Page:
But even if economic independence is achieved, warns Karim, “you cannot continue to ignore the fact that we have poor financial management in the PA”. He said reform was needed, likening the situation to surgery needed during a health crisis, even if it is painful.

Abu Zaid al-Nabali, owner of a major car dealership in Ramallah, West Bank, told The Media Line that the lack of financial assistance from the Gulf states, the US and the EU combined with two years pandemic, had a negative impact on its car sales. “People have less to spend and buying a car is no longer a priority for them. They have to feed their family.

Nabali added that if the situation did not improve, he would be forced to close his doors. “I have to cut my losses,” he said.

The PA’s economic crisis is not only financial but also inherently political. Political analyst Nour Odeh told The Media Line that the financial situation is not just the result of budget shortfalls, limited availability of funds or mismanagement, but that the government can never function effectively. under occupation.

“The occupation has total control, even over the revenues of this government. … It basically puts an artificial ceiling on the Palestinian economy and systematically impoverishes Palestinians,” Odeh said.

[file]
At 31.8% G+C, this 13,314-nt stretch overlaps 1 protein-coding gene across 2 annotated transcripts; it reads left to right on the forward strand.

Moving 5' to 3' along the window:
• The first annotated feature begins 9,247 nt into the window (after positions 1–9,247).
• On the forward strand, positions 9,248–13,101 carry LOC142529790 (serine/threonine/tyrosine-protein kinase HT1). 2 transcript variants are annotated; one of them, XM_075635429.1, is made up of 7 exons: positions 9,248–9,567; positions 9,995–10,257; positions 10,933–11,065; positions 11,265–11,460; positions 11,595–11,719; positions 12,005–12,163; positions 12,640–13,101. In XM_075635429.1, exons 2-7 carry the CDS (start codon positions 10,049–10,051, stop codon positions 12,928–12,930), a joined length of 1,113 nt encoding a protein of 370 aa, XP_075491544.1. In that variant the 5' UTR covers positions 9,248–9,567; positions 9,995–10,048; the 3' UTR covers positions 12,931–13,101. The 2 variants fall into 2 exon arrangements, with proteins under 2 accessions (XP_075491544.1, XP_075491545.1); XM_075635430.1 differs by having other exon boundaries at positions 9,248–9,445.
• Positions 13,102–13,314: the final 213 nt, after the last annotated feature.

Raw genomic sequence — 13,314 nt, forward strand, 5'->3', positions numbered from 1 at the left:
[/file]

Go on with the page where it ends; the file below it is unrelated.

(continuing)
She said the loss of EU funding for the PA was purely political and due to one person: Hungarian Prime Minister Viktor Orbán. “He overrides the will of European parliamentarians and even the European Commission itself because of his very public political leanings, which are anti-Palestinian, pro-Israel and pro-occupation,” she said.

Odeh claimed that “the almost bankrupt government is politically beneficial to the US, the EU and Israel”, which she said want to weaken the PA, thus maintaining the status quo and prolonging the occupation.

Crystal Dunlap is an intern in The Media Line’s Press and Politics Student Program.